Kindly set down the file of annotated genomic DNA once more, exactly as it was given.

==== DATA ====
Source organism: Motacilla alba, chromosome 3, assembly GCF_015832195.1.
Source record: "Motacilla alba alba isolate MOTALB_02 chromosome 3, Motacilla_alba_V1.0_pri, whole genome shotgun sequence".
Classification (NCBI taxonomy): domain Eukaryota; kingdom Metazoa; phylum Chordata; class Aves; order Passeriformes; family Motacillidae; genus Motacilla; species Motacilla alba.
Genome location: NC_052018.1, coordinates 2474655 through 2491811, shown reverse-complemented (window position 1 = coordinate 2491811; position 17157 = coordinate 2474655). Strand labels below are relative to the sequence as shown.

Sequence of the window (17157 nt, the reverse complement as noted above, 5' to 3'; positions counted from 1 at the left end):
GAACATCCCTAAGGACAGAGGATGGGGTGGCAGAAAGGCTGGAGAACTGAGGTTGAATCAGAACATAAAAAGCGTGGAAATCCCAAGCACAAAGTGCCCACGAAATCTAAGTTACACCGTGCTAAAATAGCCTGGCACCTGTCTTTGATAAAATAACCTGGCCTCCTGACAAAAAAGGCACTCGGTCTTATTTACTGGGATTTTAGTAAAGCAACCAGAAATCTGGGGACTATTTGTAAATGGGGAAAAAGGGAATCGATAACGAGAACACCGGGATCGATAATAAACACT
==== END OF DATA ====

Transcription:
Source organism: Motacilla alba, chromosome 3, assembly GCF_015832195.1.
Source record: "Motacilla alba alba isolate MOTALB_02 chromosome 3, Motacilla_alba_V1.0_pri, whole genome shotgun sequence".
Classification (NCBI taxonomy): domain Eukaryota; kingdom Metazoa; phylum Chordata; class Aves; order Passeriformes; family Motacillidae; genus Motacilla; species Motacilla alba.
Genome location: NC_052018.1, coordinates 2474655 through 2491811, shown reverse-complemented (window position 1 = coordinate 2491811; position 17157 = coordinate 2474655). Strand labels below are relative to the sequence as shown.

Sequence of the window (17157 nt, the reverse complement as noted above, 5' to 3'; positions counted from 1 at the left end):
GAACATCCCTAAGGACAGAGGATGGGGTGGCAGAAAGGCTGGAGAACTGAGGTTGAATCAGAACATAAAAAGCGTGGAAATCCCAAGCACAAAGTGCCCACGAAATCTAAGTTACACCGTGCTAAAATAGCCTGGCACCTGTCTTTGATAAAATAACCTGGCCTCCTGACAAAAAAGGCACTCGGTCTTATTTACTGGGATTTTAGTAAAGCAACCAGAAATCTGGGGACTATTTGTAAATGGGGAAAAAGGGAATCGATAACGAGAACACCGGGATCGATAATAAACACT